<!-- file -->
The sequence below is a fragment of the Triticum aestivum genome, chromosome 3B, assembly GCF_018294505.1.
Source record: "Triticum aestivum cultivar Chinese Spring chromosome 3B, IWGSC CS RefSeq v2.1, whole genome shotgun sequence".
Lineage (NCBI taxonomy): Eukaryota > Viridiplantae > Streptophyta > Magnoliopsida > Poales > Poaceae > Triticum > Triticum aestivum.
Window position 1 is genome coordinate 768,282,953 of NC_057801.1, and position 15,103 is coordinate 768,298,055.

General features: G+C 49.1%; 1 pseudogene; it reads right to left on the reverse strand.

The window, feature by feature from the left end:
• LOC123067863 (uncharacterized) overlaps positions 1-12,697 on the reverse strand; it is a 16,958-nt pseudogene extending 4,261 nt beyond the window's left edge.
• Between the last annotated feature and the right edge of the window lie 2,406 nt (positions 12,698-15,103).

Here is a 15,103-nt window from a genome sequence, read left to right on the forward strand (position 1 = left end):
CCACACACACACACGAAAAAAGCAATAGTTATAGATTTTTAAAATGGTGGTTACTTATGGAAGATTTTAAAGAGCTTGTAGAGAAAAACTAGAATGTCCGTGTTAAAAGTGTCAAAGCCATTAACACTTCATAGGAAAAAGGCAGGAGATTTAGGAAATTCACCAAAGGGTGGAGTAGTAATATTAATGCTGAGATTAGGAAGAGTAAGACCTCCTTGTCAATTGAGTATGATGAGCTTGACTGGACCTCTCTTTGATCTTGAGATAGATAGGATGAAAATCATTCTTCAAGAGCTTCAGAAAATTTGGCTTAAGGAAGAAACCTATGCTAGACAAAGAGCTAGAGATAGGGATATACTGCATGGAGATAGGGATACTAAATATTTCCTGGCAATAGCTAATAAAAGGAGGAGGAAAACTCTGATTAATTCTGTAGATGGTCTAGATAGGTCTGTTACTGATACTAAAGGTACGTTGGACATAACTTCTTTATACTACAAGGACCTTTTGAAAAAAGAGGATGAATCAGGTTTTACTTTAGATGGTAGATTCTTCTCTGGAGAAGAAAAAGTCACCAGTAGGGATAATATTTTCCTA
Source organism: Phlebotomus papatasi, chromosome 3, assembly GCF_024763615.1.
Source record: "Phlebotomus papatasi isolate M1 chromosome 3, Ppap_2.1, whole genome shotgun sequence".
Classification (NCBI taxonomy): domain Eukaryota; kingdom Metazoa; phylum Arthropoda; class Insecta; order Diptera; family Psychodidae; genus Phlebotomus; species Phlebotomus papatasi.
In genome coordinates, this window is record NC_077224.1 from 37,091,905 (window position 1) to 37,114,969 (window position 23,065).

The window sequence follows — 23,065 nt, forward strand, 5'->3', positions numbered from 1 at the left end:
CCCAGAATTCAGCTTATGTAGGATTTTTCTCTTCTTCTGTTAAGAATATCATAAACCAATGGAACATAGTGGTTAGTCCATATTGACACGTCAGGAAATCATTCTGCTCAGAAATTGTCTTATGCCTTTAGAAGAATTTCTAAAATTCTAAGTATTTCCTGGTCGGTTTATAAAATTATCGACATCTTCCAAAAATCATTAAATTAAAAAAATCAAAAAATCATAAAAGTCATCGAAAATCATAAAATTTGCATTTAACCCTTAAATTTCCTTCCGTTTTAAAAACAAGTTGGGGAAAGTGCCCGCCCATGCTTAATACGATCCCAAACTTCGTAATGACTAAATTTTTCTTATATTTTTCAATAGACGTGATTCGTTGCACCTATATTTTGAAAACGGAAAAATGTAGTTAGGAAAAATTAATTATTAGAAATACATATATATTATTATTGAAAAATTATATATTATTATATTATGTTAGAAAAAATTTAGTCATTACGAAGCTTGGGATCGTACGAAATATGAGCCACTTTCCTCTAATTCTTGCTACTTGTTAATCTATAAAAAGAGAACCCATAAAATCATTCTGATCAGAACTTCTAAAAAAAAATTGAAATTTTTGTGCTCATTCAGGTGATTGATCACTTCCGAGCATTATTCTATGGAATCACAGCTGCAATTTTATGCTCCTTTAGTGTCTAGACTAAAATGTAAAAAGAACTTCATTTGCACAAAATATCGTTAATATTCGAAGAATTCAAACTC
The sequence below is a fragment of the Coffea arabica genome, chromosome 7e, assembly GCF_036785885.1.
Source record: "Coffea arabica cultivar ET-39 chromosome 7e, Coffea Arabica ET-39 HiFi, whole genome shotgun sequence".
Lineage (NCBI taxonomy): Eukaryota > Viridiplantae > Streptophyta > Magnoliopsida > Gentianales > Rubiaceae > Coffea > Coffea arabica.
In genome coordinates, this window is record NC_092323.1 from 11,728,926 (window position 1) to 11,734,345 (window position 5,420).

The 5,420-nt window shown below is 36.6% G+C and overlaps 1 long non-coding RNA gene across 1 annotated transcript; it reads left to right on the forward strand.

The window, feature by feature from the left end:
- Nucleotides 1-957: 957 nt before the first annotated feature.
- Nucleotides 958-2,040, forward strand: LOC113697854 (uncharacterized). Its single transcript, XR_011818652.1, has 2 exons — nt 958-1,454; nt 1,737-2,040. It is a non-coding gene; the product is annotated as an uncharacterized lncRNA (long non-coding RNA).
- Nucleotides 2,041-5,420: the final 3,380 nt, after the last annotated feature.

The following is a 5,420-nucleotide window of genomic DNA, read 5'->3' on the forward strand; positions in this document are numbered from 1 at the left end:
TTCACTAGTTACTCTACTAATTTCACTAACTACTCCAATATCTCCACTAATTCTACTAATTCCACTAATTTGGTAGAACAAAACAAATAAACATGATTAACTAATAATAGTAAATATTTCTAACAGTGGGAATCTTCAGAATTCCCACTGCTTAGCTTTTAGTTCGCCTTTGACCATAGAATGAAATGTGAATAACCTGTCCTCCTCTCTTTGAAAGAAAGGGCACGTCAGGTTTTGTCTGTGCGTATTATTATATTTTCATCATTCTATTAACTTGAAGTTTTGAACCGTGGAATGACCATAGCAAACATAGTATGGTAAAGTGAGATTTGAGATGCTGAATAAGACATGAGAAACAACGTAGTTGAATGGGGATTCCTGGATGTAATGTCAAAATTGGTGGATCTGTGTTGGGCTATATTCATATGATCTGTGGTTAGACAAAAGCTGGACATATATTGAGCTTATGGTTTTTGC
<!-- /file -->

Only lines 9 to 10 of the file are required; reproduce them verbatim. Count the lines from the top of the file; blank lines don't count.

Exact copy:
Here is a 15,103-nt window from a genome sequence, read left to right on the forward strand (position 1 = left end):
CCACACACACACACGAAAAAAGCAATAGTTATAGATTTTTAAAATGGTGGTTACTTATGGAAGATTTTAAAGAGCTTGTAGAGAAAAACTAGAATGTCCGTGTTAAAAGTGTCAAAGCCATTAACACTTCATAGGAAAAAGGCAGGAGATTTAGGAAATTCACCAAAGGGTGGAGTAGTAATATTAATGCTGAGATTAGGAAGAGTAAGACCTCCTTGTCAATTGAGTATGATGAGCTTGACTGGACCTCTCTTTGATCTTGAGATAGATAGGATGAAAATCATTCTTCAAGAGCTTCAGAAAATTTGGCTTAAGGAAGAAACCTATGCTAGACAAAGAGCTAGAGATAGGGATATACTGCATGGAGATAGGGATACTAAATATTTCCTGGCAATAGCTAATAAAAGGAGGAGGAAAACTCTGATTAATTCTGTAGATGGTCTAGATAGGTCTGTTACTGATACTAAAGGTACGTTGGACATAACTTCTTTATACTACAAGGACCTTTTGAAAAAAGAGGATGAATCAGGTTTTACTTTAGATGGTAGATTCTTCTCTGGAGAAGAAAAAGTCACCAGTAGGGATAATATTTTCCTA